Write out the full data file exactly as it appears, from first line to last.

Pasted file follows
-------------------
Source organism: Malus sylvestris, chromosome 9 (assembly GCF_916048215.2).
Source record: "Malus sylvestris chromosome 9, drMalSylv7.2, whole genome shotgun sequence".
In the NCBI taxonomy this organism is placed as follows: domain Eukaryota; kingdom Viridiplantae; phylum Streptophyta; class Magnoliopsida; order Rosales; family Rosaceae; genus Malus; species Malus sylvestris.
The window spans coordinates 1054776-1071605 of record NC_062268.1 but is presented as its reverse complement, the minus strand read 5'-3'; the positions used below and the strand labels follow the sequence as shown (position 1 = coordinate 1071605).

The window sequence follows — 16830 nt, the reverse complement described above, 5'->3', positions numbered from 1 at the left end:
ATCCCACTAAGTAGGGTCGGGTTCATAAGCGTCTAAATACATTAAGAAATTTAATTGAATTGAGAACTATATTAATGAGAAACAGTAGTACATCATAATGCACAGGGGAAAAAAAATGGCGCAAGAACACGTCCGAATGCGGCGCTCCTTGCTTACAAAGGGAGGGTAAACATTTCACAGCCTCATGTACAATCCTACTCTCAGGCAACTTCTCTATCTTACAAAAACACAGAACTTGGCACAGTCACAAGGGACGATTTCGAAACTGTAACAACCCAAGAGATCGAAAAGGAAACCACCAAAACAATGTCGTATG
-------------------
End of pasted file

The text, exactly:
Source organism: Malus sylvestris, chromosome 9 (assembly GCF_916048215.2).
Source record: "Malus sylvestris chromosome 9, drMalSylv7.2, whole genome shotgun sequence".
In the NCBI taxonomy this organism is placed as follows: domain Eukaryota; kingdom Viridiplantae; phylum Streptophyta; class Magnoliopsida; order Rosales; family Rosaceae; genus Malus; species Malus sylvestris.
The window spans coordinates 1054776-1071605 of record NC_062268.1 but is presented as its reverse complement, the minus strand read 5'-3'; the positions used below and the strand labels follow the sequence as shown (position 1 = coordinate 1071605).

The window sequence follows — 16830 nt, the reverse complement described above, 5'->3', positions numbered from 1 at the left end:
ATCCCACTAAGTAGGGTCGGGTTCATAAGCGTCTAAATACATTAAGAAATTTAATTGAATTGAGAACTATATTAATGAGAAACAGTAGTACATCATAATGCACAGGGGAAAAAAAATGGCGCAAGAACACGTCCGAATGCGGCGCTCCTTGCTTACAAAGGGAGGGTAAACATTTCACAGCCTCATGTACAATCCTACTCTCAGGCAACTTCTCTATCTTACAAAAACACAGAACTTGGCACAGTCACAAGGGACGATTTCGAAACTGTAACAACCCAAGAGATCGAAAAGGAAACCACCAAAACAATGTCGTATG